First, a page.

When flies explore their environment, they encounter odors in complex, highly intermittent plumes. To navigate a plume and, for example, find food, flies must solve several tasks, including reliably identifying mixtures of odorants and discriminating odorant mixtures emanating from a single source from odorants emitted from separate sources and mixing in the air. Lateral inhibition in the antennal lobe is commonly understood to help solving these two tasks. With a computational model of the Drosophila olfactory system, we analyze the utility of an alternative mechanism for solving them: Non-synaptic ("ephaptic") interactions (NSIs) between olfactory receptor neurons that are stereotypically co-housed in the same sensilla. For both tasks, NSIs improve the insect olfactory system and outperform the standard lateral inhibition mechanism in the antennal lobe. These results shed light, from an evolutionary perspective, on the role of NSIs, which are normally avoided between neurons, for instance by myelination.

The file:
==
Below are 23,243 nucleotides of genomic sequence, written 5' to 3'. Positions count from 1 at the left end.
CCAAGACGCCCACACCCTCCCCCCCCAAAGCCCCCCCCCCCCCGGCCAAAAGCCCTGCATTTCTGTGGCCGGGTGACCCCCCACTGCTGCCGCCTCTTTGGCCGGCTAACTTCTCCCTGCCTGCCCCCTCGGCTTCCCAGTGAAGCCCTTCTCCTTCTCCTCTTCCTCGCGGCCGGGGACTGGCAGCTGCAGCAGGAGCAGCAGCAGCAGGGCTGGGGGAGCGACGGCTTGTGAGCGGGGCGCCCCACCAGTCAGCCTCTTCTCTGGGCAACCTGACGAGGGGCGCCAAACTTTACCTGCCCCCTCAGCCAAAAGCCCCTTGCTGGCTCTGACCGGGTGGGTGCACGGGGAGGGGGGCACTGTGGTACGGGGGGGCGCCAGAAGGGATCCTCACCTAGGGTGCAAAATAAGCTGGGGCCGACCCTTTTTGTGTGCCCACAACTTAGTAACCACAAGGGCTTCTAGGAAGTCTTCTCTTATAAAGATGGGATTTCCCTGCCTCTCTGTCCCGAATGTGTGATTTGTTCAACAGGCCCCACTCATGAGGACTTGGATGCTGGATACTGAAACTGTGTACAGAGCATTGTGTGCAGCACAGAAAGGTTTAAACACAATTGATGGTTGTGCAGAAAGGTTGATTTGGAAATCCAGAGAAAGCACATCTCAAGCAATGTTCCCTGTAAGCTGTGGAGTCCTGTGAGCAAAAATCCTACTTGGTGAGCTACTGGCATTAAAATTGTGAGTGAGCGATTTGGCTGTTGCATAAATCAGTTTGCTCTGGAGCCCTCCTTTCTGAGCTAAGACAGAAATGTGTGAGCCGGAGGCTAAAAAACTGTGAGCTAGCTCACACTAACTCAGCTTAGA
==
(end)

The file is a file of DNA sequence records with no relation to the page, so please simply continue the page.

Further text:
bioRxiv Subject Collection: Neuroscience